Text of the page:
# Evaluating results for VAR and ARIMA

Comparing ARIMA and VAR

Hi everybody,

I want to evaluate the performance of VAR (Vector Autoregression) and ARIMA (Auto regressive Integration Moving Average) using two time series X and Y. I have used R. So far, it seems ARIMA (using only Y and excluding X) is performing better than VAR (using both X and Y) but I am afraid I am doing something wrong. Let me explain.

First, my main goal is to understand if VAR is a good model to predict values of a time series Y using both the historical values of Y and another time series X. I assume that X and Y are endogenous time series. The foundations of VAR made more sense to me than using ARIMA with “exogenous regressors” (using Y for the regressors) due to dependency assumptions.

I have tried to follow different statistical tests for VAR before making any prediction, these tests are the following:

1. Test if the time series need to be log transformed, if they do, I log transform them
2. I normalize the time series using z-transformation so both are in the same scale
3. I hold out 1 month (the last one) for testing and keep the rest for training
4. I test if they need to be differentiated and if there is seasonality. Using first the R function nsdiffs, I fix the seasonality lag in case that it is bigger than 0. Then, using the R function ndiffs I fix the integration lag (using Augmented Dickey–Fuller test) in case that it is bigger than 0 (some times X has a lag >0 and Y does not have a lag > 0).
5. I reduce the time window for both time series as to eliminate NA values (NA emerge when you differentiate for seasonality or stationarity) and make sure that both have the same size.
6. Select the lag for the VAR making sure they are not auto correlated (using test "PT.asymptotic") using R function VARselect.
7. Test for Granger causality and normality
8. Make predictions with VAR and evaluate the result. Alternatively, using only the time series Y I use ARIMA, using auto.arima function from R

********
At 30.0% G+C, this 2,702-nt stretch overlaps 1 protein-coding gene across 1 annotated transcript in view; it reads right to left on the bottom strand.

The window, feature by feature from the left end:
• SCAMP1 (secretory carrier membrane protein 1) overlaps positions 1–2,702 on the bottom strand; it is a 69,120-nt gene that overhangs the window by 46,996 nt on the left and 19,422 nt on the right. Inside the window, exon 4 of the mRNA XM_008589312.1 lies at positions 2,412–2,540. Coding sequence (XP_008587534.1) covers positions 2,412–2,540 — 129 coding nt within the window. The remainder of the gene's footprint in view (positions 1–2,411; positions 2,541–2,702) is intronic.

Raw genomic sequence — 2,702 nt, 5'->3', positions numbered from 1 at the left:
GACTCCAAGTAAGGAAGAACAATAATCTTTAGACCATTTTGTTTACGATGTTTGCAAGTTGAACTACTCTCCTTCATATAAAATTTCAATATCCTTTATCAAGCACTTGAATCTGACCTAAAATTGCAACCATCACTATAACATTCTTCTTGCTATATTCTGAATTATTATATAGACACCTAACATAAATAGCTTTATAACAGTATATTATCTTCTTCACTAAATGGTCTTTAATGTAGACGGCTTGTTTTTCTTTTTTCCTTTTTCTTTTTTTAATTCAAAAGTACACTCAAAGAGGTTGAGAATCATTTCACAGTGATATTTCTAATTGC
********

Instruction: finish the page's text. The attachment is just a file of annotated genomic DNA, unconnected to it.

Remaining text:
Well now, here my question comes. The out of sample data is only one month. To check if the prediction power last in time, I go back in time one month at a time and train again my whole model for VAR and ARIMA. For example, if my training time series X and Y had 87 observations I initially predict the data point 88 using 87 observations for training. Next, I use the 86 first observations and predict the 87th data point. To do that I train a new model using the 86 observation both for VAR and ARIMA. I repeat this process until I have a minimum number of 36 observations (3 years) and I only consider cases where the training set passes all the statistical tests for VAR. When I do this, I obtain much better results with ARIMA specially after I go back in time for 2 or 3 months. I wonder if I am doing something wrong. Why all of a sudden the VAR model gets so unstable?.VAR is supposed to perform better than ARIMA, no?

Please see the results below, the time series plotted is Y and the red points are the values predicted as I go back in time. The black thin line links the predictions. At the beginning VAR performs better but after the 2nd month back in time it performs terribly.

• The pattern in the VAR forecasts seem to suggest that they're being generated by two different models. For example, the 2014 VAR forecasts are probably from a model in differences (since they hover around zero) while the 2015 VAR forecasts are probably from a model in levels (since they don't return to a mean of close to zero). Can you confirm whether or not this is the case? – Graeme Walsh Sep 29 '16 at 21:52
• @GraemeWalsh thanks. The first 3 predicted points come from a model with a – ruthy_gg Sep 29 '16 at 22:16
• @GraemeWalsh thanks. Lets call the time series in question Y (unemployment) and the other time series as X. All the predicted values have a VAR(3) except the last one (the isolated one in 2011) with a VAR(4). The first 3 predicted points come from a model with difference value of 1 for the X time series. The 4th-7th predicted values come from a model with difference of 2 for the Y time series and 1 for the X time series. The 8th-14th predicted value come from a model with difference of 2 for X and Y. No seasonality detected. Should I keep the starting model for all the predictions? – ruthy_gg Sep 29 '16 at 22:26
• Would this be allowed given that I will fit a model based on a model built from future values? – ruthy_gg Sep 29 '16 at 22:27
• My hunch tells me that the changing order of integration (number of differences) is the crux of your problem. Maybe it'd be better to simplify your method by using the same model for estimation and then generate two types of forecasts (i) a sequence of one-period ahead forecasts, and (ii) an n-step ahead set of forecasts? For the model, you can choose to re-estimate the parameters or not - depending on what the purpose of your research is. If you do use a mix of differences, just make sure to undifference the forecasts where appropriate. Does it make sense? – Graeme Walsh Sep 29 '16 at 22:39